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The infographic above, from Allstate, is a handy reference guide to six common car puddles you might encounter. For example, if the drip is reddish or light brown and thin, then it’s probably power steering fluid. But if it’s brown and thick, then it’s probably transmission fluid. Clear liquids could be one of two things: if it’s thin, then it’s probably water. But if it’s slick, then it’s likely brake fluid.
Brake fluid is one of the most dangerous leaks to worry about, as Jalopnik points out. If you see that clear to brown and slick puddle under your car (it’ll be even more slippery to the touch than engine oil or transmission fluid), don’t even try driving it but get it towed right away. As the Art of Manliness says:
Your car’s brake system works on a hydraulic pressure system. Brake fluid serves as the hydraulic fluid that maintains that pressure. A leak in brake fluid will cause a drop in pressure, possibly resulting in brake failure. That’s not something you want to happen as you’re cruising down Dead Man’s Hill going 60 MPH.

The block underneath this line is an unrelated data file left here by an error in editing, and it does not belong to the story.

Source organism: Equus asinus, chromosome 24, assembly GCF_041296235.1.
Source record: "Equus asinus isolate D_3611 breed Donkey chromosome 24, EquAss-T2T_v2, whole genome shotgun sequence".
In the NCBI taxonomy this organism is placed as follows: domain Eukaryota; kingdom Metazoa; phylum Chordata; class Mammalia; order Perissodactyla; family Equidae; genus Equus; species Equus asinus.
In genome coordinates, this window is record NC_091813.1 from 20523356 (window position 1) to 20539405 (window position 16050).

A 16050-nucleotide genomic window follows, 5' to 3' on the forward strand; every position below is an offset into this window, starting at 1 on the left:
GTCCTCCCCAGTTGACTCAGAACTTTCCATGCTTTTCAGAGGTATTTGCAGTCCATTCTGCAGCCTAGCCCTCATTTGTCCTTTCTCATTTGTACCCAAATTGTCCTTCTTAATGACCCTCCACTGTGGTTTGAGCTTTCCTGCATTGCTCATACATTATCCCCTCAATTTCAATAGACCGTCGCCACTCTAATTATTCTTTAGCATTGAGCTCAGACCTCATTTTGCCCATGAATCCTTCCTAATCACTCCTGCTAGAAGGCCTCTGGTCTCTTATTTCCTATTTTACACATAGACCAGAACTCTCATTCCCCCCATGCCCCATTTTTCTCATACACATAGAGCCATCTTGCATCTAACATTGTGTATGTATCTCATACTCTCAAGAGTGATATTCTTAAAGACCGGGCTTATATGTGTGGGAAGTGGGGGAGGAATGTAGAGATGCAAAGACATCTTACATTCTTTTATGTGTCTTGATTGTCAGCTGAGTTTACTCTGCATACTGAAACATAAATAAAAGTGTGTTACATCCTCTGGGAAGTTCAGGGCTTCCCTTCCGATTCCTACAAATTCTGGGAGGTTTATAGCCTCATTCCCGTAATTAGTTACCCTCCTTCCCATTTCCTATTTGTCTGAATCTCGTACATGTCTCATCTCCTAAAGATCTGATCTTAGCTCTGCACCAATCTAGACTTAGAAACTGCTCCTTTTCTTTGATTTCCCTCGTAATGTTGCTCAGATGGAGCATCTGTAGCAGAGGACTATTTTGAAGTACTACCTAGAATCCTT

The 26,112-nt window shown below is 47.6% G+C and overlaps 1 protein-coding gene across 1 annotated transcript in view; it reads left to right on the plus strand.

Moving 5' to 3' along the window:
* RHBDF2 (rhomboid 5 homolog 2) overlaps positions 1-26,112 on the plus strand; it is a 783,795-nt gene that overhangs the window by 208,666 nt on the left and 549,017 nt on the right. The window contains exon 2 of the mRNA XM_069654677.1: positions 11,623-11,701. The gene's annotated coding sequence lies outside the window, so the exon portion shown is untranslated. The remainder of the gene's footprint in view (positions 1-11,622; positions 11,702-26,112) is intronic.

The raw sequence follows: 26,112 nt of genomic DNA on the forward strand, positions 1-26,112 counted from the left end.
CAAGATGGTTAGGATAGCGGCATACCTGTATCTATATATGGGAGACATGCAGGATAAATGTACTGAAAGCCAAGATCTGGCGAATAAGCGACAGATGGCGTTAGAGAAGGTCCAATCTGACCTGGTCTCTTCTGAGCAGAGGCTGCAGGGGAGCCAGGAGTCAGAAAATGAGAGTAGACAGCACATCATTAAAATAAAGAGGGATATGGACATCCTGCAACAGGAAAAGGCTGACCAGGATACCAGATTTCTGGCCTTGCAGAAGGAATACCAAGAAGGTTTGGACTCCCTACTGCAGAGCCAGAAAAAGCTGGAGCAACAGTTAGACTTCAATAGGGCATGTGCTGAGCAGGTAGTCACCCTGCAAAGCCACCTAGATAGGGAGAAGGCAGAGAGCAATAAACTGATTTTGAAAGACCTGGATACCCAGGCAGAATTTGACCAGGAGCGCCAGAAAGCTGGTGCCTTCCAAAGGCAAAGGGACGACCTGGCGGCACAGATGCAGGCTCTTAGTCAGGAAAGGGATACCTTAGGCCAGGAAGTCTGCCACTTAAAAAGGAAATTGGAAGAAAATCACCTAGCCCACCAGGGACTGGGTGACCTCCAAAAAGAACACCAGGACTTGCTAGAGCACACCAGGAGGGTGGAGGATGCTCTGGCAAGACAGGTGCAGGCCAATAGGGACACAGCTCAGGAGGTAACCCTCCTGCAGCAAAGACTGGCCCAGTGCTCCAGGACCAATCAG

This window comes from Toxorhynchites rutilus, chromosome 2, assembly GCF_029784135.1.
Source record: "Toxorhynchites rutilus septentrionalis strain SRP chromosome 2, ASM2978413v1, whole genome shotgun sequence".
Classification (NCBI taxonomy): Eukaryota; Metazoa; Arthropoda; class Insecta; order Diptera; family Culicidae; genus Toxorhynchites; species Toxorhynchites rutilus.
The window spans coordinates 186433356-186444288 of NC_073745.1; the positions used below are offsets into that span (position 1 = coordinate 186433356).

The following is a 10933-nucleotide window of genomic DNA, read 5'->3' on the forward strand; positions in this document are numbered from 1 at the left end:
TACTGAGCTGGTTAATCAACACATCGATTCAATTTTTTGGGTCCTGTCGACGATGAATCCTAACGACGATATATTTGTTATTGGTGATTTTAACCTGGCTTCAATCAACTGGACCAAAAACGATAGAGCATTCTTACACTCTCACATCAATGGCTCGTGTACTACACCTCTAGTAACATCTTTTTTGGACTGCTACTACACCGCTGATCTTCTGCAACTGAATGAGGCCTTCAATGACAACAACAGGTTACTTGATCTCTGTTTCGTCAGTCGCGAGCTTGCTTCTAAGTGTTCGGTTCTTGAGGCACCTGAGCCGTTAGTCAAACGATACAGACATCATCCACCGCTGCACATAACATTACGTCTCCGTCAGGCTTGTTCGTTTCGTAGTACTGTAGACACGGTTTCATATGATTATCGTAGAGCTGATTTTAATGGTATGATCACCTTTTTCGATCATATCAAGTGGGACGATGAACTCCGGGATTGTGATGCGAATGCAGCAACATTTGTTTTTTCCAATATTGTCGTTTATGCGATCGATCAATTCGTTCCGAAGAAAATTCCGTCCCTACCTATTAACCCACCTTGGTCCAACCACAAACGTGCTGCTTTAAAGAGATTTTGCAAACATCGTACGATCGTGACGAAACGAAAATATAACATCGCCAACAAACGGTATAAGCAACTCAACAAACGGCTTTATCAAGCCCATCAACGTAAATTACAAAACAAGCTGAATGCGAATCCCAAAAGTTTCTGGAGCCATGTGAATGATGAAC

Fortunately, in most modern cars, brake fluid leaks are rare. If you do have one, you’ll usually find it near the wheels or in the area directly under the brake pedal.
Knowing these leaks and getting them repaired if necessary can help you avoid more expensive repairs down the line (like replacing a grind-down transmission). It’s also something you should do before any trip.
This story was originally published on 1/3/14 and was updated on 10/11/19 to provide more thorough and current information
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